Ten Ways REI Could Make Systemic Change and Actually Empower Women to be Forces of Nature

1.    Give gear and clothes to the houseless

2. Acknowledge feminism, the intricacies of the feminist movement and its history, and that feminism is the driving force of true women and minority empowerment

2.   Support and sell books by authors of color who talk about the systemic issues related to getting outside: Jourdan Imani Keith, Ta-Nehisi Coates, Angela Davis, bell hooks, Lauret Savoy, Carolyn Finney, James E. Mills, Dianne D. Glave, Camille T. Dungy, Dorceta E. Taylor, Alison Hawthorne

The Brief Debrief

Last night, at the Mountain Shop in Portland, Oregon, women leaders in the outdoor community sat in front of an audience and discussed the intersection of race, gender, and environmentalism in the outdoor industry. One big takeaway from this event: we can do better. If you have “this much” privilege, you should be doing “this much” work. And if you aren't angry, you should be.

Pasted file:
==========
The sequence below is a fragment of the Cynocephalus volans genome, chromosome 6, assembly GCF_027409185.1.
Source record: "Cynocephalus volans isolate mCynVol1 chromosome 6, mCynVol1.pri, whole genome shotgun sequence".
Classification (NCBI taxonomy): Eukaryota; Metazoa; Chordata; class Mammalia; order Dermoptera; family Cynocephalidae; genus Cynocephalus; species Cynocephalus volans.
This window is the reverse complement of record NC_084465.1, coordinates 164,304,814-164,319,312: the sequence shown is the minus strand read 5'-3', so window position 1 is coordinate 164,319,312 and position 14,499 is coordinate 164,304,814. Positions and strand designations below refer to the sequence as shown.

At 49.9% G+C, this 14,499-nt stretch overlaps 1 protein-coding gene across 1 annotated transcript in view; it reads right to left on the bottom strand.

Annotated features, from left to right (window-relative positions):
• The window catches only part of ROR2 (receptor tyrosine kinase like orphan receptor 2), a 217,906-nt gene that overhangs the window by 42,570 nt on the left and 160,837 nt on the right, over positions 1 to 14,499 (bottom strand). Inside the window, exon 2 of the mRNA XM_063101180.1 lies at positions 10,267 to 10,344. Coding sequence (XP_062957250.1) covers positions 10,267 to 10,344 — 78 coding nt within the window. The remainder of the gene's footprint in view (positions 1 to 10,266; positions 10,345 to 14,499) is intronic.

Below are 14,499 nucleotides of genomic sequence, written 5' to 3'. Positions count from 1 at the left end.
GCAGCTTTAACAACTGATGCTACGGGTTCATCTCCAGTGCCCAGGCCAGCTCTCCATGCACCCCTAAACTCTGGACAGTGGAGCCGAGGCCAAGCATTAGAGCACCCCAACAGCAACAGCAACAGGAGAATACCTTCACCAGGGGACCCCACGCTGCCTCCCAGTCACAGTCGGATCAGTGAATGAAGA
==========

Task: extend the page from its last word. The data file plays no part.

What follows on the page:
Hell Hath No Fury

On this day, dedicated to celebrating women (wow, we get a whole day!), a woman scorned speaks out on the anniversary of a chaos-inducing essay. In honor of Women's Day, this essay features horrible, gender-essentializing, fat-stigmatizing, and whiteness-loving advertisements for a hip activewear brand. On women's day, let's acknowledge the bullshit we are fed through media, societal structures, norms, and cultural conditioning.

Summer Outdoor Retailer 2016: Talking Environmentalism

Collective survival depends on collective action. Companies like One Percent for the Planet are important, but we cannot fool ourselves into thinking that this is all we can do. Too often environmental activism gets shrouded in the belief that donating money is the solution. Voting with our money by donating to good causes is helpful, but these are Band-Aid measures. The work shouldn't stop there.

It's On Us